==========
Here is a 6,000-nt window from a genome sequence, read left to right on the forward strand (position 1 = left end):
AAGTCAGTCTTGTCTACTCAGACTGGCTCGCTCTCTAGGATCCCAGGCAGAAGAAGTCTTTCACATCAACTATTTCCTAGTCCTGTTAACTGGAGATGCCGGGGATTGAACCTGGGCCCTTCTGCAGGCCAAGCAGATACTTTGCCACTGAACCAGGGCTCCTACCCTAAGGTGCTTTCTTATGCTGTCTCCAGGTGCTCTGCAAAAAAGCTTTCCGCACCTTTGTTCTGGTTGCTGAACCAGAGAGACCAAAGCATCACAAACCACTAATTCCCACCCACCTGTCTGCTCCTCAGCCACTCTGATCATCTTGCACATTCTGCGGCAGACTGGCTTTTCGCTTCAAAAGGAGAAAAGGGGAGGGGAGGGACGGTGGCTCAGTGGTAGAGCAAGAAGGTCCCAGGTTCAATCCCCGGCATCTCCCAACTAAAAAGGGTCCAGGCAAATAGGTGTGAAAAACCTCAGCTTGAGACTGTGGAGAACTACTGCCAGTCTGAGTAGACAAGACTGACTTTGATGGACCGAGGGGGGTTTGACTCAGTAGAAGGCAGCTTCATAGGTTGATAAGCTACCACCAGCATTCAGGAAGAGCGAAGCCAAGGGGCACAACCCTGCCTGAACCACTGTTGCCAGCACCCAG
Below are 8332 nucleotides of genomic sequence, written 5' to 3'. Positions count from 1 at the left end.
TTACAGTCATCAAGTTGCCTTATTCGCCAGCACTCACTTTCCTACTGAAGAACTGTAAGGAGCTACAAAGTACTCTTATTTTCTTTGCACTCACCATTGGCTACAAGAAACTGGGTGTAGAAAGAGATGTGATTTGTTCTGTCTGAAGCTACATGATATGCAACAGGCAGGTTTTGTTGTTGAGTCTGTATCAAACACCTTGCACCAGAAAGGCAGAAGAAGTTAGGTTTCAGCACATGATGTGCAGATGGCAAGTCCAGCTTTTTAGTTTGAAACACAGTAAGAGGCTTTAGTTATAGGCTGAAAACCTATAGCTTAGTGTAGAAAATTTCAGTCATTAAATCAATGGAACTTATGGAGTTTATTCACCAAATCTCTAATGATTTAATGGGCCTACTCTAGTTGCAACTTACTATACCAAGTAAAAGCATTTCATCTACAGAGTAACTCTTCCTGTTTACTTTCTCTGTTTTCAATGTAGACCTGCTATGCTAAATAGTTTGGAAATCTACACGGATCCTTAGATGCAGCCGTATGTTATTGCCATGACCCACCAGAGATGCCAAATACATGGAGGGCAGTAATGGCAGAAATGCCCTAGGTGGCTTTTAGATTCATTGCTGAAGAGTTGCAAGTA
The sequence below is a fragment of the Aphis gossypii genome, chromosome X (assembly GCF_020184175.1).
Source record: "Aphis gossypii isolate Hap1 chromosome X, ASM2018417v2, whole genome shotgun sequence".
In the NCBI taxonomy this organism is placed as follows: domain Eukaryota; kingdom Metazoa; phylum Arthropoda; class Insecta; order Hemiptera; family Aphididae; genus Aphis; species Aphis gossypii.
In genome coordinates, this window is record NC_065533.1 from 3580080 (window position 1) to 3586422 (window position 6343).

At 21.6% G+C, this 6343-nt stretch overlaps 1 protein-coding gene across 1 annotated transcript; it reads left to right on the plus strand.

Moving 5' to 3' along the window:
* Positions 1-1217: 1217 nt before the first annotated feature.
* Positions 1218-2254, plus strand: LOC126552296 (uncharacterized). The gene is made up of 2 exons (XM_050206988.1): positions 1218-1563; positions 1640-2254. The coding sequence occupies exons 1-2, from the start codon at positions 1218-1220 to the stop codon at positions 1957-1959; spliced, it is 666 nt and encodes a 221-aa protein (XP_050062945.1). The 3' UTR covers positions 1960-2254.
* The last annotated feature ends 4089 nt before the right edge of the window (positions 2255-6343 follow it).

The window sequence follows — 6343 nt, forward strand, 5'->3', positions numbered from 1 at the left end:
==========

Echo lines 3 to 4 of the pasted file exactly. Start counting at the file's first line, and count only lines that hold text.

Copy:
Below are 8332 nucleotides of genomic sequence, written 5' to 3'. Positions count from 1 at the left end.
TTACAGTCATCAAGTTGCCTTATTCGCCAGCACTCACTTTCCTACTGAAGAACTGTAAGGAGCTACAAAGTACTCTTATTTTCTTTGCACTCACCATTGGCTACAAGAAACTGGGTGTAGAAAGAGATGTGATTTGTTCTGTCTGAAGCTACATGATATGCAACAGGCAGGTTTTGTTGTTGAGTCTGTATCAAACACCTTGCACCAGAAAGGCAGAAGAAGTTAGGTTTCAGCACATGATGTGCAGATGGCAAGTCCAGCTTTTTAGTTTGAAACACAGTAAGAGGCTTTAGTTATAGGCTGAAAACCTATAGCTTAGTGTAGAAAATTTCAGTCATTAAATCAATGGAACTTATGGAGTTTATTCACCAAATCTCTAATGATTTAATGGGCCTACTCTAGTTGCAACTTACTATACCAAGTAAAAGCATTTCATCTACAGAGTAACTCTTCCTGTTTACTTTCTCTGTTTTCAATGTAGACCTGCTATGCTAAATAGTTTGGAAATCTACACGGATCCTTAGATGCAGCCGTATGTTATTGCCATGACCCACCAGAGATGCCAAATACATGGAGGGCAGTAATGGCAGAAATGCCCTAGGTGGCTTTTAGATTCATTGCTGAAGAGTTGCAAGTA